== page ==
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'HUMAN': Behind the camera

Discover how Yann Arthus-Bertrand’s team was involved in the movie from the beginning

THE TEAM BEHIND YANN

Since 2012, the director has gathered around this project a team responsible for production and post-production, made of journalists and film makers.

Some of them have agreed to deliver a few filming and (post) production anecdotes, spanning over two years between 2013 and 2015.

A brief world tour in a few minutes.

RHITE HEAD HIGH
"She is a little girl from Kinshasa. Her name is Rhite. Walking quickly she comes towards us. Cowboy, our fixer, went to look for her at the Catholic mission gate in Kinshasa, near the harbour, where we set up our studio."

"Rhite comes forward head high, chin up. She has beautiful extensions in her hair, braids woven with beads. A small pink plastic necklace and a bracelet she constantly fiddles with. Strangely for someone who lives on the street, her yellow blouse seems impeccably ironed. Like many here, Rhite does not know her age, probably 10 or 11. She shakes my hand steadily with a confident smile. She greets me, saying 'good morning sir' and Jim saying 'good morning madam'. It is at that point that I understand that she does not really see us. She is not really blind. Not yet.

Her mother is walking a little behind. She vaguely introduces her to us – ‘she is disturbed’. This middle-aged woman, with odd features, will sit, a bent shadow, behind our camera.

The interview begins. Rhite likes to answer in French. She has learnt it in the street. We guess her loneliness, her isolation, the rejection from the other children. But her answers are too short, her sentences broken, and to understand better, for the purposes of the documentary, we ask her to continue in her mother tongue. She is not very happy about this, because she is proud of her French, she finds Kikongo 'rude'.

We insist nicely.

The interview resumes. We wonder about her childhood and her reply is a slap in the face. Her first memory? When her mother tried to drown her in the river, holding her head under water for a very long time. She struggled. She was scared. And now, she's alive.

The bent shadow that stands behind us shows no emotions. We do not know if she understood, if she remembers. Even less, if she feels guilty of trying to kill her only daughter... an albino.

Because here in DRC, albinos get killed... because here the difference is terrifying and people believe that albinos’ white hair have extravagant powers and a family member will reduce them into a potion. Because here ignorance at its best, puts albinos on the street. And they can do nothing against blindness that (eventually) wins, and skin cancer that eats them.

Rhite will not stop, she spits her words out and Cowboy translates for us, at length, sometimes in tears.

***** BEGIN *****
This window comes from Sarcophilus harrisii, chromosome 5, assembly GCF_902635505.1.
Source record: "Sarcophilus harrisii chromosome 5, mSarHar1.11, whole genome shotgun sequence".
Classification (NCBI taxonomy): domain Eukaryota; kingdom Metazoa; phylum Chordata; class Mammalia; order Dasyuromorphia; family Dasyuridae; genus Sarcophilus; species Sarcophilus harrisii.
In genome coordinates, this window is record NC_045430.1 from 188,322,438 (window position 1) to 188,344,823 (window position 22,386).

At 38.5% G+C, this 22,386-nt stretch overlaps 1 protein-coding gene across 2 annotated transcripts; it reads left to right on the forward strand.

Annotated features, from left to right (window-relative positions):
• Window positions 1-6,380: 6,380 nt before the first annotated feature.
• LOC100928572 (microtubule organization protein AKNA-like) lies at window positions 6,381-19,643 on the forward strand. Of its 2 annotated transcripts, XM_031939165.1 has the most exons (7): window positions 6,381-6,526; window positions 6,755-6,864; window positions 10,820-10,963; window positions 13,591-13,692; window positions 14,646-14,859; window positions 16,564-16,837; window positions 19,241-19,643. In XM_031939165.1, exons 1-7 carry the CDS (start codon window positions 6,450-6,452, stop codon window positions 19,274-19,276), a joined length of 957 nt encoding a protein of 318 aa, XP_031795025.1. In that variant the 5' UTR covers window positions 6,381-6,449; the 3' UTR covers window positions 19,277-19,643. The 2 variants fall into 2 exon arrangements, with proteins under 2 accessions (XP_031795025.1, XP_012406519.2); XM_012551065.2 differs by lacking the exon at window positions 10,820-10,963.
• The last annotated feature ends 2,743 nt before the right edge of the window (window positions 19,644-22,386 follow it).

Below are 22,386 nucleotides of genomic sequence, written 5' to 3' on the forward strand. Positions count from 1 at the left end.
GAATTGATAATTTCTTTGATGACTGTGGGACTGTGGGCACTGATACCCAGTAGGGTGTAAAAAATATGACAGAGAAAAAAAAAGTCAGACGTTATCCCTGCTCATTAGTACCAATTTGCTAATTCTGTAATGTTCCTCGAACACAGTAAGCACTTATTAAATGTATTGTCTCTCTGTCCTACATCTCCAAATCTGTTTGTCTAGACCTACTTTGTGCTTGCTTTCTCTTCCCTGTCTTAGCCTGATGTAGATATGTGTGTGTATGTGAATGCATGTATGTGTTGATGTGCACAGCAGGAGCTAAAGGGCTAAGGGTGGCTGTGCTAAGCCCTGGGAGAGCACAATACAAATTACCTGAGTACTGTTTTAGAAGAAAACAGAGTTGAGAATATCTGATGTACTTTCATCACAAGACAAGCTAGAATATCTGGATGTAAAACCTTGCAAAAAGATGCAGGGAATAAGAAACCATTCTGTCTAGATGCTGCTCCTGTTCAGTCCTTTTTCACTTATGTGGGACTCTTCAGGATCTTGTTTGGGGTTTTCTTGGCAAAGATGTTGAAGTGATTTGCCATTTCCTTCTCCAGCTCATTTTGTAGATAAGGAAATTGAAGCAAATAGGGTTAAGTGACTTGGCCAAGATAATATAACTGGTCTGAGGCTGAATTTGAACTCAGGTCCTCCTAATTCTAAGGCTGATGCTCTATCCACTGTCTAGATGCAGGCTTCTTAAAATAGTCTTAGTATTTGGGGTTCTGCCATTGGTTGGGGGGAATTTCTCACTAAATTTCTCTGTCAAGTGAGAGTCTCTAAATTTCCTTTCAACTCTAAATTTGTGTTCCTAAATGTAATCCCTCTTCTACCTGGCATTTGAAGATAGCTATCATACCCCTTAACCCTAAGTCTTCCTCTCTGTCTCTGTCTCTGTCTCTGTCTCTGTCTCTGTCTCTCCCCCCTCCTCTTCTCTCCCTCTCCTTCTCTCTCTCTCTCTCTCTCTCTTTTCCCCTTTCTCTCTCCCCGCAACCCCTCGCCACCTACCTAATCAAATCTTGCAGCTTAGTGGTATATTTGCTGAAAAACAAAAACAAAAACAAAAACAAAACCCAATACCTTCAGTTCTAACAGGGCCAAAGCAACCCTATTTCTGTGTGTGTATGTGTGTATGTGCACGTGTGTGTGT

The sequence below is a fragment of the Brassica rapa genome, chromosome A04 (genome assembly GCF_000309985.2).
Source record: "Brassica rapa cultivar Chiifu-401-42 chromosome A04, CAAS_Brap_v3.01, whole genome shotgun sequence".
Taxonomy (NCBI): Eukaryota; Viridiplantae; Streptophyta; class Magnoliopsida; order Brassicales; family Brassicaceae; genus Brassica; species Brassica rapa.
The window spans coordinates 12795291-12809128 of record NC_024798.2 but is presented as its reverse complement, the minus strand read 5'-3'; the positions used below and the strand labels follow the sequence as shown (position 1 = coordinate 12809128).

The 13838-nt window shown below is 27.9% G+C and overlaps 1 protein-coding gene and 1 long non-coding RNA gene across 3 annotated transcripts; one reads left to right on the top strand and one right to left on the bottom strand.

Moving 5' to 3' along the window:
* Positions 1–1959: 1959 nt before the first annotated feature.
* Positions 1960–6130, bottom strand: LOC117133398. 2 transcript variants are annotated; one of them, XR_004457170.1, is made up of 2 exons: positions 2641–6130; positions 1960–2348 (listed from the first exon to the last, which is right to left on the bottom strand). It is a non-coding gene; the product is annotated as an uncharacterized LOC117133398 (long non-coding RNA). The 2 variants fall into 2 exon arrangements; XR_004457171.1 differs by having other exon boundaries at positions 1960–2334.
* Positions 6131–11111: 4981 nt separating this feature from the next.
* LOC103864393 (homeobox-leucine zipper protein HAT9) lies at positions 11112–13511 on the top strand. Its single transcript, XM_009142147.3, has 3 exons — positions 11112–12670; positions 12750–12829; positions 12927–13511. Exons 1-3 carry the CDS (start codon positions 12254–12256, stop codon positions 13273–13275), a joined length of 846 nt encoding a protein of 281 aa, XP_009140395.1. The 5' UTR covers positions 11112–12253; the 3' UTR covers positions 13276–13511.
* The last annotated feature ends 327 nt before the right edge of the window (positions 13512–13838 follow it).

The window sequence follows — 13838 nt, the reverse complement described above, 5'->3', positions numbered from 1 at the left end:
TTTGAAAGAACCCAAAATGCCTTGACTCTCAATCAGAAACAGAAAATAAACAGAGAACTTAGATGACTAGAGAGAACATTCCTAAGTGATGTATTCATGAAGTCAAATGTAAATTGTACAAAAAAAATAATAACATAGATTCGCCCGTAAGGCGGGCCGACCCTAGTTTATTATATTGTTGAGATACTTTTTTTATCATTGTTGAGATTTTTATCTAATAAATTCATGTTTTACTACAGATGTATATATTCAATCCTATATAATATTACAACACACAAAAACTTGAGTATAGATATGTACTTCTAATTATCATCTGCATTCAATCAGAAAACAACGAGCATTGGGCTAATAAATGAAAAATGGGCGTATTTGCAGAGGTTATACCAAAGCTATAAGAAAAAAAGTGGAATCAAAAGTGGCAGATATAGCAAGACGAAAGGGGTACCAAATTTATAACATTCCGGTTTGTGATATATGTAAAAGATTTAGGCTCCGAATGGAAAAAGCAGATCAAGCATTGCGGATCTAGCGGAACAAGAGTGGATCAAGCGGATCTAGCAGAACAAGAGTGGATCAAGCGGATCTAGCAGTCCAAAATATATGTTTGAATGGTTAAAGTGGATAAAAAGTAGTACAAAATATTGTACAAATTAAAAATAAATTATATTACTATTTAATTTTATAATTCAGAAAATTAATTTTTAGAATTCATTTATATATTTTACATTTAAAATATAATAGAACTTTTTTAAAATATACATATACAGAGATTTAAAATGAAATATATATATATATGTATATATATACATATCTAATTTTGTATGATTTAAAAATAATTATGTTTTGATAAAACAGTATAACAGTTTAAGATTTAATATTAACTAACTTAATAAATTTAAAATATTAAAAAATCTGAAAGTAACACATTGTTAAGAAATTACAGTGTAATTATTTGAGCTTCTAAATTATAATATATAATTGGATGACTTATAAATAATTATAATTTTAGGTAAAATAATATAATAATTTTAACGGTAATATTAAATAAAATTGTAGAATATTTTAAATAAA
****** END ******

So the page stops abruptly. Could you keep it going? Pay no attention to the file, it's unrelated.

He tells us without looking at me about the daily life of Rhite, the Albino, who sleeps on thin cardboard in the extremely violent streets of Kinshasa, who defends herself and her mother with iron bars that she heats on the fire to cause more harm to people, who begs on markets, and that no one ever wants to play with because it's bad luck, because she is a cursed white that her mother could not kill, as she should have done. We will never find out if indeed her mother’s madness was caused by her failure to murder her daughter.

Rhite has a lively, quick, joyful and rare intelligence that clings to a dream, inaccessible here for a little girl like her. She wants to go to school one day."

DRC shooting anecdote told by Anne Poiret, journalist and assistant director.

MIGRATION WHILE EDITING
"When editing, I'm out of my time, out of my life, listening to every word through my screen. That people do not speak to me personally, yet I spend my day with them, hanging from their stories."

"And among all these life stories, those of migrants move me deeply. Fleeing because of war, fleeing from a non existent future, fleeing from injustice, fleeing from discrimination. Fleeing youth, talent, ideas; their countries let them wander aimlessly. But this is more than an 'adventure', it is an ordeal.

How can they be so unfortunate in their country that they are ready to risk losing their dear life and flee?

Eric and Christian crossed here. Departed from Cameroon, Eric, walked until his muscles melted along the road that brought him to northern Morocco near the Spanish enclave of Melilla. His face widened by the harshness of his life in the hidden forest; gnawed by this barrier he sees from the instant he gets up to that he goes to sleep – all the time. This barrier represents the border with the perfect paradise: Europe. He lives only to cross this barrier. This has been his obsession for eight months. His mind only thinks about finding the right strategy to get across. You must be smart, observant, brave, and have nothing to lose – except for your life.

He tries once. Caught. Again, caught again. A third time, a fourth, a fifth...
And among all these life stories, those of migrants move me deeply. Fleeing because of war, fleeing from a non existent future, fleeing from injustice, fleeing from discrimination. Fleeing youth, talent, ideas; their countries let them wander aimlessly. But this is more than an 'adventure', it is an ordeal.

I turn off the computer every night, but it does not help. The stories stay with me. I go home with them. Because nearly 2000 interviews have gone through my small screen and their lives continues somewhere in my heart.